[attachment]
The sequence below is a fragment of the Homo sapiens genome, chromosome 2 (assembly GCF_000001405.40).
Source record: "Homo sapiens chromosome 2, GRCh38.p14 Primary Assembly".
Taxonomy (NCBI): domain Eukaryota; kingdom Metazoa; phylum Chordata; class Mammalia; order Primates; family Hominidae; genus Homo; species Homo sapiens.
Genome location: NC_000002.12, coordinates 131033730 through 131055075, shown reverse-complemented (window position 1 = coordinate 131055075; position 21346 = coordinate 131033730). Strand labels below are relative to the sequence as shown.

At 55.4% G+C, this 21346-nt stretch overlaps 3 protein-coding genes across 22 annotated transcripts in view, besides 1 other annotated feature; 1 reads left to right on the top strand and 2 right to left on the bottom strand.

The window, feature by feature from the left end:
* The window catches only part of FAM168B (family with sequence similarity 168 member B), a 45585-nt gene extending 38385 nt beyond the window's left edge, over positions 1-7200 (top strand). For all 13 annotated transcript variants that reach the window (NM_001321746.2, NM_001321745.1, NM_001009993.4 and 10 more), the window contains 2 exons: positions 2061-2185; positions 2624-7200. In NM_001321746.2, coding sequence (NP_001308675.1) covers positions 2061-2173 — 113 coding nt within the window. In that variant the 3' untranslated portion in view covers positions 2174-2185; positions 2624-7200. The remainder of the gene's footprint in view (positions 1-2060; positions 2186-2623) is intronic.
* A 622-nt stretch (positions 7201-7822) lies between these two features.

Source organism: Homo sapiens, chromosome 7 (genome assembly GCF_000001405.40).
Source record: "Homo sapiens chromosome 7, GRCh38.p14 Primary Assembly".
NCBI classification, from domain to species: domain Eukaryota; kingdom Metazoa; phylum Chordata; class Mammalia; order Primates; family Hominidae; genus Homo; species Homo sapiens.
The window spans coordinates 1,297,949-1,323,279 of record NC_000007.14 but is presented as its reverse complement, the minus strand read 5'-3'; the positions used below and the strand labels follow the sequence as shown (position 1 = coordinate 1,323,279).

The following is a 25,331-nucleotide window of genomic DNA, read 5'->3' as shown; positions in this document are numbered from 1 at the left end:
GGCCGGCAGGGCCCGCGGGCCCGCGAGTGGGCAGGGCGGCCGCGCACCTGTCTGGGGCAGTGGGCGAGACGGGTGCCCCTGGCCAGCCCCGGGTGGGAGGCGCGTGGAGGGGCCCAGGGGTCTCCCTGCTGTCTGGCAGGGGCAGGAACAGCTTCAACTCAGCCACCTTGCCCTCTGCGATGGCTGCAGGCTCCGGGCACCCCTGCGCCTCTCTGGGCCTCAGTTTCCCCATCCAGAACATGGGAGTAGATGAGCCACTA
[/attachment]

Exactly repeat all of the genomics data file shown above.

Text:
The sequence below is a fragment of the Homo sapiens genome, chromosome 2 (assembly GCF_000001405.40).
Source record: "Homo sapiens chromosome 2, GRCh38.p14 Primary Assembly".
Taxonomy (NCBI): domain Eukaryota; kingdom Metazoa; phylum Chordata; class Mammalia; order Primates; family Hominidae; genus Homo; species Homo sapiens.
Genome location: NC_000002.12, coordinates 131033730 through 131055075, shown reverse-complemented (window position 1 = coordinate 131055075; position 21346 = coordinate 131033730). Strand labels below are relative to the sequence as shown.

At 55.4% G+C, this 21346-nt stretch overlaps 3 protein-coding genes across 22 annotated transcripts in view, besides 1 other annotated feature; 1 reads left to right on the top strand and 2 right to left on the bottom strand.

The window, feature by feature from the left end:
* The window catches only part of FAM168B (family with sequence similarity 168 member B), a 45585-nt gene extending 38385 nt beyond the window's left edge, over positions 1-7200 (top strand). For all 13 annotated transcript variants that reach the window (NM_001321746.2, NM_001321745.1, NM_001009993.4 and 10 more), the window contains 2 exons: positions 2061-2185; positions 2624-7200. In NM_001321746.2, coding sequence (NP_001308675.1) covers positions 2061-2173 — 113 coding nt within the window. In that variant the 3' untranslated portion in view covers positions 2174-2185; positions 2624-7200. The remainder of the gene's footprint in view (positions 1-2060; positions 2186-2623) is intronic.
* A 622-nt stretch (positions 7201-7822) lies between these two features.

Source organism: Homo sapiens, chromosome 7 (genome assembly GCF_000001405.40).
Source record: "Homo sapiens chromosome 7, GRCh38.p14 Primary Assembly".
NCBI classification, from domain to species: domain Eukaryota; kingdom Metazoa; phylum Chordata; class Mammalia; order Primates; family Hominidae; genus Homo; species Homo sapiens.
The window spans coordinates 1,297,949-1,323,279 of record NC_000007.14 but is presented as its reverse complement, the minus strand read 5'-3'; the positions used below and the strand labels follow the sequence as shown (position 1 = coordinate 1,323,279).

The following is a 25,331-nucleotide window of genomic DNA, read 5'->3' as shown; positions in this document are numbered from 1 at the left end:
GGCCGGCAGGGCCCGCGGGCCCGCGAGTGGGCAGGGCGGCCGCGCACCTGTCTGGGGCAGTGGGCGAGACGGGTGCCCCTGGCCAGCCCCGGGTGGGAGGCGCGTGGAGGGGCCCAGGGGTCTCCCTGCTGTCTGGCAGGGGCAGGAACAGCTTCAACTCAGCCACCTTGCCCTCTGCGATGGCTGCAGGCTCCGGGCACCCCTGCGCCTCTCTGGGCCTCAGTTTCCCCATCCAGAACATGGGAGTAGATGAGCCACTA